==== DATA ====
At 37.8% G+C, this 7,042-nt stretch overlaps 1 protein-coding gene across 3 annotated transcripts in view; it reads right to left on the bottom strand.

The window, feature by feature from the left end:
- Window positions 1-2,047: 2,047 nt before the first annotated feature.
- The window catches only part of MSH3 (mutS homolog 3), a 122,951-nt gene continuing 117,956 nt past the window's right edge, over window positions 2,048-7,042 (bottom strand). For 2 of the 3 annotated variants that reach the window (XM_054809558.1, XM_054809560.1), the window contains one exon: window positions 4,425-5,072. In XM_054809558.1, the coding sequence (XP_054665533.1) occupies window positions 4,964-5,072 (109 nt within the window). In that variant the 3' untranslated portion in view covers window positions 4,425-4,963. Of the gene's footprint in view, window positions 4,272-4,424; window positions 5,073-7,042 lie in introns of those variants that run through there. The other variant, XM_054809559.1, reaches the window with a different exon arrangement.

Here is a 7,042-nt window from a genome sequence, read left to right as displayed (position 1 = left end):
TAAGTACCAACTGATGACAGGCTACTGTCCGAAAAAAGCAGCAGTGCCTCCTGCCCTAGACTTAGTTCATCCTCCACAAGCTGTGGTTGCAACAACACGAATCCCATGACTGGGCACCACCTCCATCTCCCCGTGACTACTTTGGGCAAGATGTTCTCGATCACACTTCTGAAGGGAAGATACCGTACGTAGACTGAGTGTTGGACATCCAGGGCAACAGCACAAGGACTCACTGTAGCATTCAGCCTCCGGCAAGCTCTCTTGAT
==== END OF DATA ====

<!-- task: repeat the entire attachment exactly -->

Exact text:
At 37.8% G+C, this 7,042-nt stretch overlaps 1 protein-coding gene across 3 annotated transcripts in view; it reads right to left on the bottom strand.

The window, feature by feature from the left end:
- Window positions 1-2,047: 2,047 nt before the first annotated feature.
- The window catches only part of MSH3 (mutS homolog 3), a 122,951-nt gene continuing 117,956 nt past the window's right edge, over window positions 2,048-7,042 (bottom strand). For 2 of the 3 annotated variants that reach the window (XM_054809558.1, XM_054809560.1), the window contains one exon: window positions 4,425-5,072. In XM_054809558.1, the coding sequence (XP_054665533.1) occupies window positions 4,964-5,072 (109 nt within the window). In that variant the 3' untranslated portion in view covers window positions 4,425-4,963. Of the gene's footprint in view, window positions 4,272-4,424; window positions 5,073-7,042 lie in introns of those variants that run through there. The other variant, XM_054809559.1, reaches the window with a different exon arrangement.

Here is a 7,042-nt window from a genome sequence, read left to right as displayed (position 1 = left end):
TAAGTACCAACTGATGACAGGCTACTGTCCGAAAAAAGCAGCAGTGCCTCCTGCCCTAGACTTAGTTCATCCTCCACAAGCTGTGGTTGCAACAACACGAATCCCATGACTGGGCACCACCTCCATCTCCCCGTGACTACTTTGGGCAAGATGTTCTCGATCACACTTCTGAAGGGAAGATACCGTACGTAGACTGAGTGTTGGACATCCAGGGCAACAGCACAAGGACTCACTGTAGCATTCAGCCTCCGGCAAGCTCTCTTGAT